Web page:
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Review: Batman #21

Rebirth has been more than a simple rebranding for DC Comics in the past year.  It has signaled the coming of something great.  It has drawn in both the coveted “new reader” market as well as brought back lapsed readers, myself included.  The New 52 was ambitious, and building Rebirth on top of that has been equally so, but at the same time a simple, logical step forward.  The past year has been riddled with hints as to the overarching story of Rebirth, but with the beginning of the Batman/Flash crossover “The Button,” we seem to be heading towards our first helping of answers.  Let’s dig into the action first, as there’s going to be a lot to cover. Spoilers ahead.


The issue kicks off with the return of Saturn Girl, still held in Arkham Asylum watching what else besides playoff hockey?  (As of press time the Blackhawks are down 3 games in the opening round of the NHL playoffs in the real world, things aren’t looking good.)  As opposing players begin to fight, Saturn Girl begins to lose control, realizing that this game is connected to an important death that no one could stop.  It seems that this fight holds larger implications than just the Western division.  In the Batcave, Batman pulls double duty monitoring the game (I have to assume he’s a Gotham Blades fan) while examining the button that was shot from the Speed Force last year in “DC Universe: Rebirth.”  What follows is an extremely effective, tense build up with four subsequent nine panel grids showing Batman knuckle-rolling the button like Doc Holliday while the hockey fight intensifies.  The only narration is that of the commentary of the game as things progress dramatically, to the point of the commentator becoming uncomfortable with how long the fight is being allowed to go.  The panel layout, an homage to Watchmen and Dave Gibbons, is the perfect delivery method, bringing a sense of gravity to an otherwise innocuous moment.


Batman tosses the button back to the counter of oddities where Psycho Pirate’s mask is also laying, only for the button to seemingly react to the mask’s presence, causing an electrical discharge.  The result is also a momentary image of the Batman from Flashpoint, Thomas Wayne.  (When the Flash went back in time to save his mother’s life he created the alternate reality “Flashpoint” where, amongst numerous other changes, Bruce Wayne was killed by the mugger and Thomas Wayne became Batman.)  Seeing this image drives Batman to contact Barry Allen, the Flash, the only other person who knows the button exists.  The Flash is busy dealing with something dramatic, so he says he can meet Batman in a minute or so, once he ties that up.  No sooner have they disconnected than Batman acknowledges the arrival of a speedster, only to be sucker punched by Eobard Thawne, the Reverse Flash (or Professor Zoom, I’m not sure what he goes by these days).  Thawne was recently freed from Iron Heights in the pages of the Flash and revealed that he remembers Flashpoint and being killed by Thomas Wayne.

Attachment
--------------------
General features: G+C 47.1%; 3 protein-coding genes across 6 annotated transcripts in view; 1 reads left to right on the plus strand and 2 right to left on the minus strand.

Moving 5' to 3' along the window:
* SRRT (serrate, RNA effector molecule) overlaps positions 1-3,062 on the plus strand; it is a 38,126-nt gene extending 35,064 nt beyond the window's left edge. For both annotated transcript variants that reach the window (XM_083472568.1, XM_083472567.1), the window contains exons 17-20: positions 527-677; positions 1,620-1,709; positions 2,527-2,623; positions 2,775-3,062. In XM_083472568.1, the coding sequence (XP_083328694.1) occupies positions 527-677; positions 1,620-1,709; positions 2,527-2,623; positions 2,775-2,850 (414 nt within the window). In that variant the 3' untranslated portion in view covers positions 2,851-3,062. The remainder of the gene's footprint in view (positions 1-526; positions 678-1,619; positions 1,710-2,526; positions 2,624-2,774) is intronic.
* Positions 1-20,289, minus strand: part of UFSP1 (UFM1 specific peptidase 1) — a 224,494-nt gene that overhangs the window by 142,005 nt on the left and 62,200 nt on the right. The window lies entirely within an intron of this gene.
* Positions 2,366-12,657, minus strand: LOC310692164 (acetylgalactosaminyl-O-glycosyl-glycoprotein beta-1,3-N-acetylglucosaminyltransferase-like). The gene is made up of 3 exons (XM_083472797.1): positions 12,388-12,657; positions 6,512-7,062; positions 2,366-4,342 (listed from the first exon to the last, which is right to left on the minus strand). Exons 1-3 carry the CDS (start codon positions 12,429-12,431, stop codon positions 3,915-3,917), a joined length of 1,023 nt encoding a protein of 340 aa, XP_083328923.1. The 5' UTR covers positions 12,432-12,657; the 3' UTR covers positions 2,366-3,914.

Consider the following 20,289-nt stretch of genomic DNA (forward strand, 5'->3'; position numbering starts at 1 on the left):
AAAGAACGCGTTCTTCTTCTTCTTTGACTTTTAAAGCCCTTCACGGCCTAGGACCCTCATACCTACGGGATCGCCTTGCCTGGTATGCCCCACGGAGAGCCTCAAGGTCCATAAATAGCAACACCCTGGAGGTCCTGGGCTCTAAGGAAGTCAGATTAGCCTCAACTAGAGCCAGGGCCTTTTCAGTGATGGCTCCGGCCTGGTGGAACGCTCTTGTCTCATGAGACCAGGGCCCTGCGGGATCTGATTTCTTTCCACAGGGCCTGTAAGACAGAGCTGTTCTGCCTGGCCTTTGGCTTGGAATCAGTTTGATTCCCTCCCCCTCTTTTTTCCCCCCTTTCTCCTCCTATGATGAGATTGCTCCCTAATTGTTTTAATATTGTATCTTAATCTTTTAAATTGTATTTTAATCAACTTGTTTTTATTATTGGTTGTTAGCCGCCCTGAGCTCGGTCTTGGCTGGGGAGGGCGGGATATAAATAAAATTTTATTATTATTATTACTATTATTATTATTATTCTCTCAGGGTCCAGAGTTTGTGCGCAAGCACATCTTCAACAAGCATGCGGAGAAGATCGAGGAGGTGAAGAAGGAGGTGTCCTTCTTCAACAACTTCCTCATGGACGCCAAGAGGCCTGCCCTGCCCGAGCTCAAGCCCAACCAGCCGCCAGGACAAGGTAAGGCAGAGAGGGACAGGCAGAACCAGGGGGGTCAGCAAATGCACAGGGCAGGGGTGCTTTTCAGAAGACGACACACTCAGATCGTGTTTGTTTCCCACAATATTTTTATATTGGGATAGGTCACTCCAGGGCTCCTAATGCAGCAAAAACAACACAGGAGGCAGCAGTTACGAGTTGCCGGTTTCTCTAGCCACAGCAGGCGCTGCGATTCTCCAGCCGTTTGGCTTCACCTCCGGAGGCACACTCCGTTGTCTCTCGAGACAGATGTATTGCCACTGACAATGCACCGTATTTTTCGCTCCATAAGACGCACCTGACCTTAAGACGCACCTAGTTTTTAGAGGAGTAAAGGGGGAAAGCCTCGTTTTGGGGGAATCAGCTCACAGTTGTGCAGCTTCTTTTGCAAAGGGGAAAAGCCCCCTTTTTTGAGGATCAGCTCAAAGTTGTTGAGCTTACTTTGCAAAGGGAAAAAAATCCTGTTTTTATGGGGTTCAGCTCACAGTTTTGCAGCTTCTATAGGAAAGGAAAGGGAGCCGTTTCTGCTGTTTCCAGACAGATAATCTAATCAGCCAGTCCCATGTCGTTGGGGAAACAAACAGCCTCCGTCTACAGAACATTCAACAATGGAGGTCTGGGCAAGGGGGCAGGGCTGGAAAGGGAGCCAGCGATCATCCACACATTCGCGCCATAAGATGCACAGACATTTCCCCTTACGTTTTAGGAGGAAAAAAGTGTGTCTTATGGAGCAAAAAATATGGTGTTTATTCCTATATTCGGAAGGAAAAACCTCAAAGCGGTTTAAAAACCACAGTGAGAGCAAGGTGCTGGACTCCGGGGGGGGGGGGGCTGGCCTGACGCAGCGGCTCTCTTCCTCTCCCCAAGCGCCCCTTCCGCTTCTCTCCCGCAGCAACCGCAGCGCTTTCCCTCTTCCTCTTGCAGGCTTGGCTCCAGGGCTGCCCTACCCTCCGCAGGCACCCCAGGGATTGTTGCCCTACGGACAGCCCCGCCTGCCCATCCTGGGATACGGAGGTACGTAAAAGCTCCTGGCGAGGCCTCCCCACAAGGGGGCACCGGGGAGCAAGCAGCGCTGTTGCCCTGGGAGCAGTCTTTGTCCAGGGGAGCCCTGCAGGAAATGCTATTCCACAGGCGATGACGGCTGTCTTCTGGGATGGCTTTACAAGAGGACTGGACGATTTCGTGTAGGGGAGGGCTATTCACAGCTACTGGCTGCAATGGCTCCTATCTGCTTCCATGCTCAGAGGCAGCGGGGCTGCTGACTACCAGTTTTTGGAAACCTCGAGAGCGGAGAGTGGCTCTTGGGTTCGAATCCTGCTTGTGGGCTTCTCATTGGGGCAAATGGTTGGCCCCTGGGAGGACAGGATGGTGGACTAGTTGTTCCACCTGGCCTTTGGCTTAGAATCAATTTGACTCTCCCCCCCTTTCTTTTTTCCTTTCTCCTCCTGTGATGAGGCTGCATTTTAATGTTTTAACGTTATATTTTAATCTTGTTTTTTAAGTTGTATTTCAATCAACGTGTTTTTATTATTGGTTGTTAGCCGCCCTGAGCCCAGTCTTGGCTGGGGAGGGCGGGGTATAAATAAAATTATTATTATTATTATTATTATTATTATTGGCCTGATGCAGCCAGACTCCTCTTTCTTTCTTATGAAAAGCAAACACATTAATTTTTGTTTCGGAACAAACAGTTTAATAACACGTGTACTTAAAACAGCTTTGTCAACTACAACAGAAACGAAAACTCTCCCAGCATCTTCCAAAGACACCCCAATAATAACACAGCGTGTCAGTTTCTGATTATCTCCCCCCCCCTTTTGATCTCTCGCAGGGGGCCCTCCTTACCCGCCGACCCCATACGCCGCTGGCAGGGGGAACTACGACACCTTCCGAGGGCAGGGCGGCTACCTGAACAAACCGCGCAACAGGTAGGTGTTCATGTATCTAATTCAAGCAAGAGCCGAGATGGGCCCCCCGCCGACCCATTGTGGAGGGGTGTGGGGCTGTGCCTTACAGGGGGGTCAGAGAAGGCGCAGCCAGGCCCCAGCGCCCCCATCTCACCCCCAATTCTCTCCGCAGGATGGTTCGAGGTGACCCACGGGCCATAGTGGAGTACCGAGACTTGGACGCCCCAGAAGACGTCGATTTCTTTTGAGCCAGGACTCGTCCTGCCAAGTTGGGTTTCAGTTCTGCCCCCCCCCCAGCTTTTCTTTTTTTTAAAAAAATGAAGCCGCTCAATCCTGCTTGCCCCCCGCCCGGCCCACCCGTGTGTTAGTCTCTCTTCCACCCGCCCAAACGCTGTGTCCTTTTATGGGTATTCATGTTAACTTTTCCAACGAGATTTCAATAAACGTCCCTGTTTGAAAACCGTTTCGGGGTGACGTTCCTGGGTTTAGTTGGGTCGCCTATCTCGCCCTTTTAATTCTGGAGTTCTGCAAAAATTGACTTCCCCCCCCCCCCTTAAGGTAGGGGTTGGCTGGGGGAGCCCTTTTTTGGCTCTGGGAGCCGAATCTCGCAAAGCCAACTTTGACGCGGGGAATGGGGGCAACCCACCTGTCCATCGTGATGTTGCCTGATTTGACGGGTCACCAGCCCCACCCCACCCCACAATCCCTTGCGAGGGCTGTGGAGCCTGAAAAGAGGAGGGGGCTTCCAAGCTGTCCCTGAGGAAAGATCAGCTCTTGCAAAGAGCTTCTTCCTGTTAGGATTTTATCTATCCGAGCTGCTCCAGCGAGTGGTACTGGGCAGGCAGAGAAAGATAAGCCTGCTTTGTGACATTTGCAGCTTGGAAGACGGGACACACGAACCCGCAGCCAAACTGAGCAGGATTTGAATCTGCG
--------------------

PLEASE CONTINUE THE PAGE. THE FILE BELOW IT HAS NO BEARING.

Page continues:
This brings us to the action of the issue.  Batman versus speedster.  Not a match-up I was expecting, but one I’m excited for nonetheless.  If anyone’s going to be able to outsmart a speedster, it has to be Batman, right?  We easily slide back into the nine panel grid layout as the fight ensues, with Batman getting another hefty beat down, although not on the same level as the one he recently received from Bane.  Thawne does not do much in the way of a monologue as is the tradition with villains, just the basics that he’s been drawn there by a power.  Throughout the interactions the reader gets a clock showing exactly how quickly time is passing by until the minute is up and the Flash should be arriving.  While momentarily breaking between beatings, Thawne finds the letter from Thomas Wayne that Flash brought back from Flashpoint, and destroys it, an emotional gut punch to Batman.  Thawne begins showing some hubris and toying with Batman after this, an obvious mistake to everyone except himself.  While gloating about being intangible, Batman pulls a Batman and realizes there must be some part of Thawne that is physical to keep him standing.  A batarang through the foot later and Batman is back in the fight.  The momentary resurgence doesn’t last long as Batman reveals he knows he’s outmatched, he’s just holding out for the rest of the minute until the arrival of Flash.